Beans are an excellent source of cholesterol-lowering soluble fibre and folate, a nutrient thought to reduce homocysteine levels in the blood. Homocysteine is an amino acid that, at high levels, is associated with an increased risk of heart disease and stroke.
3/4 cup (180 ml) dried white kidney beans (yields 1 1/2 cups (350 ml) cooked)
1/2 cup (125 ml) tahini paste
1 clove garlic, minced
Juice of 1/2 lemon
Dash of black pepper
1/4 cup (60 ml) extra-virgin olive oil
6 large wholemeal pitas, sliced into wedges
To cook beans: soak beans overnight in 3 cups (750 ml) cold water. Drain and rinse well. Bring large pot of water to a boil. Place beans in boiling water and cook uncovered for 10 minutes. Reduce heat to a simmer and continue cooking beans uncovered for approximately 1 hour. Skim off any foam that forms. Drain and rinse beans in cold water.
Add cooked beans, tahini paste, garlic, lemon juice and pepper to food processor. While processing, slowly pour in olive oil. Process until ingredients are well combined.
Serve with wholegrain pita wedges.
Each serving contains: 850 kilojoules; 6 g protein; 10 g total fat (1 g sat. fat, 0 g trans fat); 25 g carbohydrates; 5 g fibre; 180 mg salt.
source: "Snack Time", alive Australia #011, autumn 2012
Look for whole grain farro, which leaves the germ and bran intact, for this satisfying porridge that’s sure to kickstart your day. While the cooking time is longer than for pearled or semi-pearled varieties, you’ll get more nutrition. Take the time to enjoy the delicate scent of cardamom and ginger wafting through your kitchen as you prepare this. Ancient grain Farro (also referred to as emmer or einkorn) is a variety of wheat known as an ancient grain, which means that it hasn’t changed over time through breeding as is the case with many varieties of modern wheat.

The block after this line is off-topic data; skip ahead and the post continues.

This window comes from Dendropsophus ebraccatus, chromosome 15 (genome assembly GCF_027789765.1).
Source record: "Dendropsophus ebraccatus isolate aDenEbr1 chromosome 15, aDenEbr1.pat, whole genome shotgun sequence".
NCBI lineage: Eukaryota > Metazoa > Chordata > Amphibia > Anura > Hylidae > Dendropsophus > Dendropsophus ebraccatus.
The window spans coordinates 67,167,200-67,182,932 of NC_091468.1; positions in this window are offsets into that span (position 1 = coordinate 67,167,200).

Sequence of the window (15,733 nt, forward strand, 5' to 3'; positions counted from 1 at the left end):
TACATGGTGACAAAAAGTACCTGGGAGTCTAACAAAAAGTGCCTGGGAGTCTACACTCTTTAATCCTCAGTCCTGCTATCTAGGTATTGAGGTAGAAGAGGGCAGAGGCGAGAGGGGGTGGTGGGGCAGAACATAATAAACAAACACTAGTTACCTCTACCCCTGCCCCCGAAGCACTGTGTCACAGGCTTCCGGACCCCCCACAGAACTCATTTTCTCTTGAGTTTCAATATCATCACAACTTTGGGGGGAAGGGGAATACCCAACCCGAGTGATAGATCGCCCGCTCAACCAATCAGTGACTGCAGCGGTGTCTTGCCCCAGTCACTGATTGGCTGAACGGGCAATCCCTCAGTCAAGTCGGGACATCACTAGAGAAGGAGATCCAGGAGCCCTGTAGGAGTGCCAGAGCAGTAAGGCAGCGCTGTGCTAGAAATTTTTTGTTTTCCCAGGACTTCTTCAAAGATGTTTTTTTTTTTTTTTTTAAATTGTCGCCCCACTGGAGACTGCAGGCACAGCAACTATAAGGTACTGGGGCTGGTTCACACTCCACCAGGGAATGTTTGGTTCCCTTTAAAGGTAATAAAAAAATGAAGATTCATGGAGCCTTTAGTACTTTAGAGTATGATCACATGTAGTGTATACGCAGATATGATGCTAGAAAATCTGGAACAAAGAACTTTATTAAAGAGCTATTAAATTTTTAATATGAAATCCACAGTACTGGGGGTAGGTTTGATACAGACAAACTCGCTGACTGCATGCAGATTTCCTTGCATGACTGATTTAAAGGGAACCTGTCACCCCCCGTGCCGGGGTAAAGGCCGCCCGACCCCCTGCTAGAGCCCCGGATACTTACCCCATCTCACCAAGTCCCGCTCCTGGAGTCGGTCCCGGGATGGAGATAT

Spanish-inspired flavours of almond and orange and a good punch of protein make this pudding a delicious and nutritious breakfast, snack, or dessert. The tiniest amount of large-flake sea salt and a drizzle of olive oil help bring all the flavours together. Amp up the orange For some additional orange flavour, when cooking chickpeas from dry, add a few strips of orange zest to the cooking water. Tastier toast Take your toast to the next level by using this pudding as a satisfying spread.
Breaking with tradition, think of this as a guise of tabbouleh salad with staying power, thanks to the addition of hearty sorghum and fibre-rich navy beans. It also ages fairly well, so it serves as a make-ahead meal that can keep for up to 3 days. A perfect plant-based option for weekday lunches.
This versatile salad featuring chickpeas in a bright, fragrant dressing, holds well in the fridge. Make it in advance or keep it for leftovers. Nigella seeds, also known as kalonji, lend a sweet, nutty flavour with an ever-so-slightly bitter edge that pairs perfectly with sweet potato’s sweetness. Chickpeas please! Chickpeas are a great source of dietary fibre; just 1 cup (250 mL) contains 42 percent of the recommended daily allowance. They’re also a very good source of manganese, which is important for calcium absorption and blood sugar regulation.